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40 TVBEurope The Workflow


IPV tees up content at the Golf Channel


There is a massive, unique metadata requirement for golf coverage: ever-changing leaderboards, detailed historical information, stats on everything from driving distance to sand saves. Dick Hobbs journeyed to the home of TV golf to understand its MAM


is still a leader in the field. Today, though, it has added advanced capabilities in asset management concepts. “Someone from IPV came in to look at the proxy problem, then explained that they could help with the rest of the project,” Browning continued. “They spent a month and a half going through the workflow, then came back with a proposal which was more or less precisely what we wanted, and what we went with.” Golf Channel had an existing


database that had no capability to deal with the media itself. It had also grown organically


log all the content currently on tapes and Sony XDCAM discs, then marry that up with the database. IPV proposed its Curator and process engine technology to provide the bridge. “As media is ingested, or created


by editing on Avid or Final Cut Pro, IPV spies the new files,” Browning said. “It creates new proxies and enters information including metadata into Curator, which is now the search tool. “IPV came up with the mechanism which spied the file then checked the existing database and, if it was there, married them. This sounds slightly complicated: it is actually vastly complicated.”


Welcome to golf’s home: Main studio at the Golf Channel in Orlando, Florida


“THIS IS a unique sport: historical information is always a part of it. Our need for data is probably more paramount than any other sport.” Don Browning is director of Media Asset Management at Golf Channel, and showed me around the system he has developed at the broadcaster’s Florida headquarters. For its fans, golf is


fascinating because of the huge number of variables. Each competition takes place on a completely unique canvas: unlike the more or less standardised pitches of football, cricket or athletics, every golf course is different. They each have 18 holes, but geography, the quality of the grass, the weather and the skills of the course designer introduce critical variables. The result is that golf produces not just a handful of superstars but tens, perhaps hundreds of players all of whom are capable of winning a big tournament.


To provide entertaining and


informative coverage for the well-informed fans of the sport, Golf Channel — part of NBC but operating independently — has to manage a huge amount of data and media assets. If Tiger Woods misses a fairway into the wind on a links course, is that a one-off or does he have a problem? If Rory McIlroy has an 8ft putt for a tournament, what happened the last time he was on this course? With vast amounts of content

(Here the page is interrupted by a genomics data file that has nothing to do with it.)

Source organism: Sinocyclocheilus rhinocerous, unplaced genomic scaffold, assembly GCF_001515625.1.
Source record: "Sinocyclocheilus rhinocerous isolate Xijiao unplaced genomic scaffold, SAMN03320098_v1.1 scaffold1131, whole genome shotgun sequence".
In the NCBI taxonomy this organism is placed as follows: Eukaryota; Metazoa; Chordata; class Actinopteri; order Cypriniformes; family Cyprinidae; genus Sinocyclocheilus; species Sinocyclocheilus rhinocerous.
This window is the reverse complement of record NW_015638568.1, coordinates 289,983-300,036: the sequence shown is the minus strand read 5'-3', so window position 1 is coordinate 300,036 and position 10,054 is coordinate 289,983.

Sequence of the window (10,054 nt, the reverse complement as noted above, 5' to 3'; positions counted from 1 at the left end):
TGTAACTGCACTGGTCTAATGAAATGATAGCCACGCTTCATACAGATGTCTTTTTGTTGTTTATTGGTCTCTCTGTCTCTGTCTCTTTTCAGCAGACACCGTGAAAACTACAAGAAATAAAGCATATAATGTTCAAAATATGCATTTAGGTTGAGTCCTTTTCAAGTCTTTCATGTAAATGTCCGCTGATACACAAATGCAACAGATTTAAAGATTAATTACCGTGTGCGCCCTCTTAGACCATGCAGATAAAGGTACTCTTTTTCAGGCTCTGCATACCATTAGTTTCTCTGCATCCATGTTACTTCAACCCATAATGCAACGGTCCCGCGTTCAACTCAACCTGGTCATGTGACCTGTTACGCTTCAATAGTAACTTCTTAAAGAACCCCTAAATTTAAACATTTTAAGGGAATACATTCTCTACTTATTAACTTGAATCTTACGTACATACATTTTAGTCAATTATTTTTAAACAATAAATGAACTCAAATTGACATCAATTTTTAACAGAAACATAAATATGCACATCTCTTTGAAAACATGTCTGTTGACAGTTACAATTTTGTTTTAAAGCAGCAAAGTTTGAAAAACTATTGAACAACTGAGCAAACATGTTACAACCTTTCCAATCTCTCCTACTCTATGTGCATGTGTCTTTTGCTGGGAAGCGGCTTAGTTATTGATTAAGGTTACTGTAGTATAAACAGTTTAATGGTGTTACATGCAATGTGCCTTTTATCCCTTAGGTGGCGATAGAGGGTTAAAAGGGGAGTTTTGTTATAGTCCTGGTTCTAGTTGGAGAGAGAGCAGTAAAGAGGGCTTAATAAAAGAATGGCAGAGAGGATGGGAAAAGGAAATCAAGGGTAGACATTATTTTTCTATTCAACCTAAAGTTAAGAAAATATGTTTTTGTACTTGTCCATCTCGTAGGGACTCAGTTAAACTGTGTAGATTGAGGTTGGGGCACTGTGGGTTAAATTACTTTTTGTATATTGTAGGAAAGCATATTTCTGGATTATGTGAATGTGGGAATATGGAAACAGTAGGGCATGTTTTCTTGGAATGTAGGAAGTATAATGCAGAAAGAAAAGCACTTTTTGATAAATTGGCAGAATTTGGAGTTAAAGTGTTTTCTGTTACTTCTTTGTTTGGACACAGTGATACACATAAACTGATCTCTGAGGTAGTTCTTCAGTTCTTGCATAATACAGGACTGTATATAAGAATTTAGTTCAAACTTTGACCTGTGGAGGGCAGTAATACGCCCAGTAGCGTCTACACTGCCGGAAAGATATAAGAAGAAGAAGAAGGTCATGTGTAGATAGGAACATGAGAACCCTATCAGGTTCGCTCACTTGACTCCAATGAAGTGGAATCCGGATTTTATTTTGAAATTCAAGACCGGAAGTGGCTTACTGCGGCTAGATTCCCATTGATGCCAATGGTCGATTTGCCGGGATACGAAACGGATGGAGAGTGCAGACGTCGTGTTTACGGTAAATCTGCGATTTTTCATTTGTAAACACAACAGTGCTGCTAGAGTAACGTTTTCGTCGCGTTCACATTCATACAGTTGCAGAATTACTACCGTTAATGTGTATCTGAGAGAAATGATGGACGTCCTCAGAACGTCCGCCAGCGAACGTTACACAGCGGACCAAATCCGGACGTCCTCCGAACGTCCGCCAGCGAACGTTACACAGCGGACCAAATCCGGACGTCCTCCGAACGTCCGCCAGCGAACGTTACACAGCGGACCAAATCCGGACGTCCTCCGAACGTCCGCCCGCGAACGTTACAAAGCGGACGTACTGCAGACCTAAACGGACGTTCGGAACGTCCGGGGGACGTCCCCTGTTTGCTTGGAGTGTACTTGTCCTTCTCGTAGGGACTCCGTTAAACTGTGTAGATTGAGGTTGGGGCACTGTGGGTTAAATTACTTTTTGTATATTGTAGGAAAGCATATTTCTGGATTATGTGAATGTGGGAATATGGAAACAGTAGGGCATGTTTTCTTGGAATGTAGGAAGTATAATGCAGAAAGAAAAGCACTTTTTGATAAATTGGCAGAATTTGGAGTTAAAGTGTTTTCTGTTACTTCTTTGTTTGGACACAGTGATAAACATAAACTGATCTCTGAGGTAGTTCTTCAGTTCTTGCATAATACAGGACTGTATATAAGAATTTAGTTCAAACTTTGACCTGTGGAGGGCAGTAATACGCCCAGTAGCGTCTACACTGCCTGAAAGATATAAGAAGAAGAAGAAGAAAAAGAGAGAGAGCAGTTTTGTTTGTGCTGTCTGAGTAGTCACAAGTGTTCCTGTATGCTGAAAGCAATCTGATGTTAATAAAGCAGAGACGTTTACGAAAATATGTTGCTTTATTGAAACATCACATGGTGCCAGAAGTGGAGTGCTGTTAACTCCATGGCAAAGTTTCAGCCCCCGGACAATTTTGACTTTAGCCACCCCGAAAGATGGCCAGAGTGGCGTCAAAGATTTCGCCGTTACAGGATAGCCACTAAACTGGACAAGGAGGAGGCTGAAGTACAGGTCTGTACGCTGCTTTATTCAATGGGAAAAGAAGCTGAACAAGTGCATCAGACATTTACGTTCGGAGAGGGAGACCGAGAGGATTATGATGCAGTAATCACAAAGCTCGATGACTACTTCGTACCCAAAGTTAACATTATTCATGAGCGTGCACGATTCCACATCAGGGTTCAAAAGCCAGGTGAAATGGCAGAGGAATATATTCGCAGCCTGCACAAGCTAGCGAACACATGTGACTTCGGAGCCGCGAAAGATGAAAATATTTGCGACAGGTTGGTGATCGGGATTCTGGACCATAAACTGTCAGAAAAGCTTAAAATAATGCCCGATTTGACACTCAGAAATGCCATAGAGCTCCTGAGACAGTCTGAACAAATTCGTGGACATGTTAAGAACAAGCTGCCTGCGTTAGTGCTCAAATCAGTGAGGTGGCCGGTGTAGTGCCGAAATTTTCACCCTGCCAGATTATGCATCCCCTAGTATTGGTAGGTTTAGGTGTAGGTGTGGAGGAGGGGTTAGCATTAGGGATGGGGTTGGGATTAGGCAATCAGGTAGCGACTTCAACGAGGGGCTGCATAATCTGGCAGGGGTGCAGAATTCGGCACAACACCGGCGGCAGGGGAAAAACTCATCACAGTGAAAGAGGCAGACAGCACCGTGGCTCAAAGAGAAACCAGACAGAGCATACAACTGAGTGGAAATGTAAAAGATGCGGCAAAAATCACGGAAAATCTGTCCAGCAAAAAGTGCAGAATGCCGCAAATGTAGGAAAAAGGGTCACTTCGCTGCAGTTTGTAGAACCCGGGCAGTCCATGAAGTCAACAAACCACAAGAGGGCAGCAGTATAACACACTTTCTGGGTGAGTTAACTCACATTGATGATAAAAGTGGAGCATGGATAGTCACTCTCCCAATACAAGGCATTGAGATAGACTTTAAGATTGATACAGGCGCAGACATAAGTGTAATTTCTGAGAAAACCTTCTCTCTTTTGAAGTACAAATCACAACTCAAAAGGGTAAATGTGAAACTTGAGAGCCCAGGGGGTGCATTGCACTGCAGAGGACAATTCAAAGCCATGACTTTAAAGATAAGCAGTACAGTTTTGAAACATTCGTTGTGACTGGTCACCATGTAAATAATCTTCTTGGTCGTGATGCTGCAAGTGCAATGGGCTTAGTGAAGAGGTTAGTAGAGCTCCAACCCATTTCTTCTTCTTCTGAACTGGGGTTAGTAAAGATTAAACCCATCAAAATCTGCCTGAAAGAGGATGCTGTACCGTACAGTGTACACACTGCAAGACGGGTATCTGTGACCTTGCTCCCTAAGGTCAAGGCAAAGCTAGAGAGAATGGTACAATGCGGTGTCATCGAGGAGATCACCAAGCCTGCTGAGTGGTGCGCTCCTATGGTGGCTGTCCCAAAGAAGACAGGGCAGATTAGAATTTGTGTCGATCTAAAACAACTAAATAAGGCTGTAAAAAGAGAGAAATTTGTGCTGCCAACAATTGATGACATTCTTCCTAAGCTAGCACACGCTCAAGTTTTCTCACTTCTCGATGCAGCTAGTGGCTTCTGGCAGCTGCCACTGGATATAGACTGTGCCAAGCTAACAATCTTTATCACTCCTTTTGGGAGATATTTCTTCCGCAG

building up, Browning at Golf Channel was faced with the task of developing a coherent asset management system readily accessible by production teams. And at first, the project did not go well. “We had an appointed supplier but the project was not delivering,” he recalled. “One of the biggest problems was with proxies, so a colleague suggested I talk to IPV as they are the browse experts.” When UK-based IPV launched the SpectreView


Player reaction The genius, according to Browning, is the scale of the project. There are more than 153,000 tapes and discs in an offsite store, corresponding to around 2.5 million assets. There are XDCam cart robots and a Front Porch Digital Samma tape ingest system continually ingesting archive content: the team is ramping up to 150 hours a day through the Samma alone. Alongside that is the constant


stream of new material, with several tournaments being covered each week. Ingesting a tournament is a huge undertaking: eight to 12 hours of non-stop material, in multiple streams for the majors, each day for four days. But this is golf, so it is much


Ingesting a tournament is a huge undertaking: eight to 12 hours of non-stop material each day for four days


more than simply giving a clip a title and transferring it to the asset management system. For every clip you need to add a huge amount of metadata if anyone is going to find it again. So the asset


“IPV came up with a mechanism which spied the file then checked the existing database and, if it was there, married them. This sounds slightly complicated: it is actually vastly complicated”


browse server 15 years ago, it was a revolution in broadcast automation and asset management, and the company


rather than initially planned, so for example, there were no naming conventions. What they wanted to do was digitise and


www.tvbeurope.com August 2012


Don Browning


is logged with the tournament, the course, the weather, the round, the hole, the shot, the distance to the pin and the player


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